Seth Goldman (businessman)

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Seth Goldman
Born1965 (age 53–54)
EducationNoble and Greenough School
Alma materHarvard University
Yale School of Management
OccupationBusinessman
Spouse(s)Julie Farkas
Parent(s)Marshall Goldman
Merle Goldman

Seth Goldman (born 1965) is an American businessman. He is the former CEO of Honest Tea which he co-founded in 1998 with his former business professor, Barry Nalebuff. Goldman is the executive chairman of Beyond Meat, a plant-based protein company based in El Segundo, California.

Personal life and early career[edit]

Goldman was born in 1965 and was raised in Wellesley, Massachusetts.[1] He is Jewish.[2] His father is the economist Marshall Goldman, and his mother, Merle Goldman, is a professor of Chinese history at Boston University.[1][3] Goldman graduated from Noble and Greenough School in 1983.[4]

Goldman attended Harvard University, where he studied government affairs[1] and was a student athlete, competing in cross country running and track and field.[5] During his freshman year, he lived in Straus Hall, where Peter Chiarelli was one of his roommates.[6] After graduating in 1987, he taught English for a year in Russia and at a Beijing university.[7] Afterwards, he worked on Michael Dukakis' presidential campaign in 1988. He then served for three years as a deputy press secretary for Dukakis' running mate, United States Senator Lloyd Bentsen of Texas.[1][7] According to the Boston Herald, he exited the political arena and enrolled in the Yale School of Management after determining that "private enterprise could promote the public good".[1]

Goldman was a volunteer for Americorps.[8] He interned for the United States Department of State.[7]

Goldman married Julie Farkas in 1990, whom he met at a cooperative school in Moscow where they both taught English.[3] He has three sons.[9] Goldman and his family are vegetarians.[9]

After graduating from the Yale School of Management in 1995, he worked at the mutual fund company Calvert Investments, which concentrates on socially conscious investments.[10] He served as a vice president for the company.[7]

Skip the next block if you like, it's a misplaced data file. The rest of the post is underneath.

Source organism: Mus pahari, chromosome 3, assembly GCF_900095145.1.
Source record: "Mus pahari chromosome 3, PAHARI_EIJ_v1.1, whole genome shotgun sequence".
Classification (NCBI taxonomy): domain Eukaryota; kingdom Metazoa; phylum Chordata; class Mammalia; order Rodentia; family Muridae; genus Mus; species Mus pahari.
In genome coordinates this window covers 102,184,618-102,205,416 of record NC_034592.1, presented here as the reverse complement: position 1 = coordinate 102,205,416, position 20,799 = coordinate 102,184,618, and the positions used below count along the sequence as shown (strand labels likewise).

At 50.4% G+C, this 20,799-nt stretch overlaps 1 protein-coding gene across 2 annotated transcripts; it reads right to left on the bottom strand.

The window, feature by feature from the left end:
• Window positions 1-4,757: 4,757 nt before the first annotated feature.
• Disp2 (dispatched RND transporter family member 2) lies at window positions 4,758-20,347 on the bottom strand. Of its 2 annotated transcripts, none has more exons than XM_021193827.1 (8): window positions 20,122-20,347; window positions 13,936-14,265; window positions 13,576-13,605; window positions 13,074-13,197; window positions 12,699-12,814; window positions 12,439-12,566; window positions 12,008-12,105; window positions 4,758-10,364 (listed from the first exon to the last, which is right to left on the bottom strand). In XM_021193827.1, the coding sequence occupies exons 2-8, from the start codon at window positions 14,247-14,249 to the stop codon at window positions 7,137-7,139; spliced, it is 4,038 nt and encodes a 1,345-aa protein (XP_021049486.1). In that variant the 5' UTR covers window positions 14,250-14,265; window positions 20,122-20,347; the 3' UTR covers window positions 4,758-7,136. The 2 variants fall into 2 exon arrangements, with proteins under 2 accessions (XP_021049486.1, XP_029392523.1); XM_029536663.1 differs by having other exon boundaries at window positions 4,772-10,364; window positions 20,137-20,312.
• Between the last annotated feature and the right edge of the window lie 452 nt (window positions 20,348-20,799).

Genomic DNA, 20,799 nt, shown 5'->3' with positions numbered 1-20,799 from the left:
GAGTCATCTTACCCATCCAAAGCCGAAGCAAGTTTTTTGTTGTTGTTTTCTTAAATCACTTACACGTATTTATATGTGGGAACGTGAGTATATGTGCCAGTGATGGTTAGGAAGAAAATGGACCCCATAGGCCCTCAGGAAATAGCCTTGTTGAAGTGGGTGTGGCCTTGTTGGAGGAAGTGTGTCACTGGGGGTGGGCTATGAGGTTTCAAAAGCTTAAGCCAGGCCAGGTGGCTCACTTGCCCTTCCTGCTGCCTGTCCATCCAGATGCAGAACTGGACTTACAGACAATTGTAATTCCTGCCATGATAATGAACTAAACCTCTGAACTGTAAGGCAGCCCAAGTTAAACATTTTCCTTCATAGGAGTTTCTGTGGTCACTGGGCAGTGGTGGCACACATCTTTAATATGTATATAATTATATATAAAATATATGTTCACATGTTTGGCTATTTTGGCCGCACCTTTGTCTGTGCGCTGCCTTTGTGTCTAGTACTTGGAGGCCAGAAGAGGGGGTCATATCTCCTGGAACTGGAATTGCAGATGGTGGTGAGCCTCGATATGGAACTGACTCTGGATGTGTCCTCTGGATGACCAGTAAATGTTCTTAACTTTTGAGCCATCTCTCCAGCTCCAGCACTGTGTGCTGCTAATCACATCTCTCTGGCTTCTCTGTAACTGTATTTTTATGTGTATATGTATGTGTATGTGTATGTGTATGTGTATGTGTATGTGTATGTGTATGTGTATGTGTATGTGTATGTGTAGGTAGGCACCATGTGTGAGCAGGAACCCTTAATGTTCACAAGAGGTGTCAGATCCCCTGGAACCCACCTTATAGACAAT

Honest Tea[edit]

Goldman co-founded Honest Tea at the end of January 1998. He first conceived of a low-calorie beverage company as an MBA student at the Yale School of Management in 1995.[8] After doing a case study about Coca-Cola vs. Pepsi for a competitive strategies class,[7] he discovered "many high-calorie, sugary drinks and many no-calorie bottled waters on the market" but few beverages in the middle.[8] He pondered concocting a low-calorie, flavorful beverage, but did not execute the idea until three years later on a trip to New York City. He trotted around Central Park with a friend and ate together at a restaurant afterwards. They looked at the menu and found none of the drinks pleasing. Goldman emailed Barry Nalebuff, his former Yale professor, asking him if the low-calorie beverage idea still was sound. Nalebuff mentored Goldman and together they decided to create a new tea. Nalebuff provided most of the $500,000 in seed funding, while Goldman contributed a smaller amount after fundraising from his friends and family.[8] Nalebuff came up with the name "Honest Tea", which sounds like "honesty".[11] Goldman built an office in the guest bedroom of his home, which he shared with his wife and three small children.[7]

Coca-Cola paid $43 million for 40% of Honest Tea with the choice of purchasing the entire company in 2011. Several organic aficionados disapproved of the sale to Coca-Cola because Goldman was required to purchase several dozen contracts from independent distributors that aided in growing Honest Tea.[10]

In 2013, Goldman coauthored a graphic book with his Honest Tea co-founder Barry Nalebuff, detailing their experiences founding and running the company.[12] Jason Abbruzzese reviewed the book for the Financial Times, writing, "The narrative is at its best when balancing the personalities of the founders: Goldman's socially conscious side and Nalebuff's economic expertise."[13]